Will natural gas be eligible for green panda bonds?

Successful cooperation on green bonds or through any green finance instrument requires a common understanding of what constitutes “green”. While the China-Africa Declaration allows gas projects to access green investment and finance support, the classification of activities as part of green finance taxonomies has become highly contested globally over the inclusion of gas and nuclear.

A green panda bond has to comply with China’s green taxonomy, known as the Green Bond Endorsed Projects Catalogue, which does not include natural gas extraction and construction or operation of conventional gas-fired power plants. (However, natural gas combined cooling, heating and power generation remain eligible under certain conditions, as do natural gas transmission and storage.)

South Africa, an early adopter of green finance, has removed “production of electricity, heating and cooling from gas” from its latest draft green finance taxonomy, and considers it appropriate to be included in the Transition Taxonomy under development. However, countries such as Nigeria, which currently lack classification systems, are keen to secure Chinese financing and investment to support gas pipelines and gas-fired power plants. “Natural gas doesn’t make sense in every African market. But in many, it is a crucial tool for lifting people out of poverty,” wrote Nigerian Vice President Yemi Osinbajo in an op-ed for Foreign Affairs.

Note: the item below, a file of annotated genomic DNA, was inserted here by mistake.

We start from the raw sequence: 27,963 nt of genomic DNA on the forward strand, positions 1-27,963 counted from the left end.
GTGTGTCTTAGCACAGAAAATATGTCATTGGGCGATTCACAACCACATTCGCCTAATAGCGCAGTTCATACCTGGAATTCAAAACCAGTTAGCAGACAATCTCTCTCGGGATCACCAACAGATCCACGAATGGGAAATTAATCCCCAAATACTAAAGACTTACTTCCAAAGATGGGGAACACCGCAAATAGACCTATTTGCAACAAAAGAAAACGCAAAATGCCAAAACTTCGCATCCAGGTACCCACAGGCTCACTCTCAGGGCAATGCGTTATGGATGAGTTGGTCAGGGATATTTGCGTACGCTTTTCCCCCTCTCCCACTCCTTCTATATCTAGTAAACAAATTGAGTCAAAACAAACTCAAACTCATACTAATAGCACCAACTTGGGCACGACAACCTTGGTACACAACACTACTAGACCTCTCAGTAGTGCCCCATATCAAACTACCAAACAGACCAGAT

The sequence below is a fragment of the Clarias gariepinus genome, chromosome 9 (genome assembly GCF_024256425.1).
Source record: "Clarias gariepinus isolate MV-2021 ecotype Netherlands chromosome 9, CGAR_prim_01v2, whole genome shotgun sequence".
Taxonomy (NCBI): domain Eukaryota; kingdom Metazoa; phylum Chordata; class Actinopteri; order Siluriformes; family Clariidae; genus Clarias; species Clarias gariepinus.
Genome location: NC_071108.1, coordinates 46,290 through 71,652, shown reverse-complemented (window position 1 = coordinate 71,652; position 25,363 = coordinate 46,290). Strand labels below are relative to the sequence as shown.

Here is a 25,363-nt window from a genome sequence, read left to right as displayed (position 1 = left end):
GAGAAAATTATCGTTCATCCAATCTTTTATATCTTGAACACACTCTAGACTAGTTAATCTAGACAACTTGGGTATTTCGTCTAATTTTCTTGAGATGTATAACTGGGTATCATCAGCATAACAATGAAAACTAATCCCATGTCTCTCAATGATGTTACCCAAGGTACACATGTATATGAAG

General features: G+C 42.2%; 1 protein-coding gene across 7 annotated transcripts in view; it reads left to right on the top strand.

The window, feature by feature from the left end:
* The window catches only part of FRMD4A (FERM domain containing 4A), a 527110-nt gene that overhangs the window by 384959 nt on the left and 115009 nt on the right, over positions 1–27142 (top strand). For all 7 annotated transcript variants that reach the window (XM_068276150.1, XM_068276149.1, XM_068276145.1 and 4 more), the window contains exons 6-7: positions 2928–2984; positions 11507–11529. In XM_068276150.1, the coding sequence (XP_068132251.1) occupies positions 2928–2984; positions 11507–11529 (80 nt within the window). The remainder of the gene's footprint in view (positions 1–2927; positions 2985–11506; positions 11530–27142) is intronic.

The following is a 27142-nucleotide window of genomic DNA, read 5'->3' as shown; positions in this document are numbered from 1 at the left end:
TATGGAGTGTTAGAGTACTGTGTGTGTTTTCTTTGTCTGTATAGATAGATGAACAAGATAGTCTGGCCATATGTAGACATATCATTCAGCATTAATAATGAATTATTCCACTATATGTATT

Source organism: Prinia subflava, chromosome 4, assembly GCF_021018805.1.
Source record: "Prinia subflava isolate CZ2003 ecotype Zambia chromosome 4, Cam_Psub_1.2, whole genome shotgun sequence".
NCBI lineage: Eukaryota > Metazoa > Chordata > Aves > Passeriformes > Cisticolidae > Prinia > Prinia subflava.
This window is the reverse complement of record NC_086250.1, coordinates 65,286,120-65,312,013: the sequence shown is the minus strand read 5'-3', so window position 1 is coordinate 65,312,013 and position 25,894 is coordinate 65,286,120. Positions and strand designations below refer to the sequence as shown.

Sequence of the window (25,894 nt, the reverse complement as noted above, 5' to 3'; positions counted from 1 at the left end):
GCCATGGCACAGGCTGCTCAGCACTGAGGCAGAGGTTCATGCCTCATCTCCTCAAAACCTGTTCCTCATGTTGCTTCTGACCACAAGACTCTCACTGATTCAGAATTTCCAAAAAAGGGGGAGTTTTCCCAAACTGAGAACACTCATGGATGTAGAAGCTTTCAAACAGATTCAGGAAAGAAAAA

As a side note, the European Commission is now reconsidering whether to include gas and nuclear in the EU sustainable finance taxonomy, which has generally been considered the gold standard. The inclusion of gas could increase European investors’ appetite to explore overseas gas power projects under the label of “green” financing.

However, it is still unclear what the Declaration‘s phase “qualified gas-to-power projects” entails. As a potential reference, the Green Development Guidance for BRI Projects – a traffic light-style environmental impact assessment system – gives a negative rating to gas-fired power generation projects, implying stricter supervision and regulation. That is unless carbon capture, utilisation and storage technology is applied to contain emissions to less than 100g of CO2  equivalent per kilowatt hour.

The Guidance was commissioned by the BRI International Green Development Coalition (BRIGC), a cooperation platform jointly initiated by China’s Ministry of Ecology and Environment and international partners. It is currently only a research deliverable but it has the potential to be adopted by Chinese policymakers as an authoritative policy document. However, the Declaration did not elaborate on whether such mitigation measures would qualify natural gas for “green” finance for projects in Africa.

Looking ahead, green panda bonds will help connect African borrowers with China’s vibrant onshore bond market to access low-cost financing for clean energy projects. As for gas, which does not fit under China’s green taxonomy, clarification awaits from policymakers on how gas power plants can be eligible for any types of “green” financing.